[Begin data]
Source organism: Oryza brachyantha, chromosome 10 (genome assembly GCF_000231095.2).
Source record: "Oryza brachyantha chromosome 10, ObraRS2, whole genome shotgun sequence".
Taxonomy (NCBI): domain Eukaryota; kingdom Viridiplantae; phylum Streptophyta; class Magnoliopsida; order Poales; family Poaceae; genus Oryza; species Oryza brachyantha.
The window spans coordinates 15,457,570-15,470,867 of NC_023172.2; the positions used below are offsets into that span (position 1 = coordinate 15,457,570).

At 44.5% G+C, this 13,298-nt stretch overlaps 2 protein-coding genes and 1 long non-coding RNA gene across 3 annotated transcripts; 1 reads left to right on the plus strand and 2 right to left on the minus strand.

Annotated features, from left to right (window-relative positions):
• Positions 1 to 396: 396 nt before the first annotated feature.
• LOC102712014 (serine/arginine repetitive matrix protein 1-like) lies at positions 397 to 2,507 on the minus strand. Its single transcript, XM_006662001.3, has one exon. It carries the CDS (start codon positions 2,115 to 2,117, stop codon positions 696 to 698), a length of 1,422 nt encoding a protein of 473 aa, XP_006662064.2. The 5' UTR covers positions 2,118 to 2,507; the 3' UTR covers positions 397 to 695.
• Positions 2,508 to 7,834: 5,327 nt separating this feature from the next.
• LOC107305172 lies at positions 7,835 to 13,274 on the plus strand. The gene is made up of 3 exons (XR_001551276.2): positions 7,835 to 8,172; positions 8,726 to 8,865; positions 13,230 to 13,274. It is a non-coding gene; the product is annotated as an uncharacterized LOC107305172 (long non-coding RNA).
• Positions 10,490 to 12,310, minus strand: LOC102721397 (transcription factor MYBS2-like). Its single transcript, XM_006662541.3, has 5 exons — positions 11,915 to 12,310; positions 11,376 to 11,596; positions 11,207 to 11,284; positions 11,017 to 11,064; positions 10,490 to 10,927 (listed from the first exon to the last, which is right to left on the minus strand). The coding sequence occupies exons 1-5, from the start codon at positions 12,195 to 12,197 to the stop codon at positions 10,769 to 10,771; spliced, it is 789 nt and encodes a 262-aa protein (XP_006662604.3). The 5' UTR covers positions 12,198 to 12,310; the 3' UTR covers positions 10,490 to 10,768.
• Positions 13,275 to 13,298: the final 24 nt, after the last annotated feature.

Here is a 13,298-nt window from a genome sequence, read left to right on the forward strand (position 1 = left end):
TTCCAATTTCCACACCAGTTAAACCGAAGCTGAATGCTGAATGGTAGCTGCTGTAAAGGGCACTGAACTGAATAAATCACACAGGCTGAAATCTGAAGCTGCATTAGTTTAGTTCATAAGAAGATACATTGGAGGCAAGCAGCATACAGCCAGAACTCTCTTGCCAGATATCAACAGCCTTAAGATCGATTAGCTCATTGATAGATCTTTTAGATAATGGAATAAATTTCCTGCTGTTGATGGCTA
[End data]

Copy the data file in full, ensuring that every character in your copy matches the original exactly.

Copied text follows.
Source organism: Oryza brachyantha, chromosome 10 (genome assembly GCF_000231095.2).
Source record: "Oryza brachyantha chromosome 10, ObraRS2, whole genome shotgun sequence".
Taxonomy (NCBI): domain Eukaryota; kingdom Viridiplantae; phylum Streptophyta; class Magnoliopsida; order Poales; family Poaceae; genus Oryza; species Oryza brachyantha.
The window spans coordinates 15,457,570-15,470,867 of NC_023172.2; the positions used below are offsets into that span (position 1 = coordinate 15,457,570).

At 44.5% G+C, this 13,298-nt stretch overlaps 2 protein-coding genes and 1 long non-coding RNA gene across 3 annotated transcripts; 1 reads left to right on the plus strand and 2 right to left on the minus strand.

Annotated features, from left to right (window-relative positions):
• Positions 1 to 396: 396 nt before the first annotated feature.
• LOC102712014 (serine/arginine repetitive matrix protein 1-like) lies at positions 397 to 2,507 on the minus strand. Its single transcript, XM_006662001.3, has one exon. It carries the CDS (start codon positions 2,115 to 2,117, stop codon positions 696 to 698), a length of 1,422 nt encoding a protein of 473 aa, XP_006662064.2. The 5' UTR covers positions 2,118 to 2,507; the 3' UTR covers positions 397 to 695.
• Positions 2,508 to 7,834: 5,327 nt separating this feature from the next.
• LOC107305172 lies at positions 7,835 to 13,274 on the plus strand. The gene is made up of 3 exons (XR_001551276.2): positions 7,835 to 8,172; positions 8,726 to 8,865; positions 13,230 to 13,274. It is a non-coding gene; the product is annotated as an uncharacterized LOC107305172 (long non-coding RNA).
• Positions 10,490 to 12,310, minus strand: LOC102721397 (transcription factor MYBS2-like). Its single transcript, XM_006662541.3, has 5 exons — positions 11,915 to 12,310; positions 11,376 to 11,596; positions 11,207 to 11,284; positions 11,017 to 11,064; positions 10,490 to 10,927 (listed from the first exon to the last, which is right to left on the minus strand). The coding sequence occupies exons 1-5, from the start codon at positions 12,195 to 12,197 to the stop codon at positions 10,769 to 10,771; spliced, it is 789 nt and encodes a 262-aa protein (XP_006662604.3). The 5' UTR covers positions 12,198 to 12,310; the 3' UTR covers positions 10,490 to 10,768.
• Positions 13,275 to 13,298: the final 24 nt, after the last annotated feature.

Here is a 13,298-nt window from a genome sequence, read left to right on the forward strand (position 1 = left end):
TTCCAATTTCCACACCAGTTAAACCGAAGCTGAATGCTGAATGGTAGCTGCTGTAAAGGGCACTGAACTGAATAAATCACACAGGCTGAAATCTGAAGCTGCATTAGTTTAGTTCATAAGAAGATACATTGGAGGCAAGCAGCATACAGCCAGAACTCTCTTGCCAGATATCAACAGCCTTAAGATCGATTAGCTCATTGATAGATCTTTTAGATAATGGAATAAATTTCCTGCTGTTGATGGCTA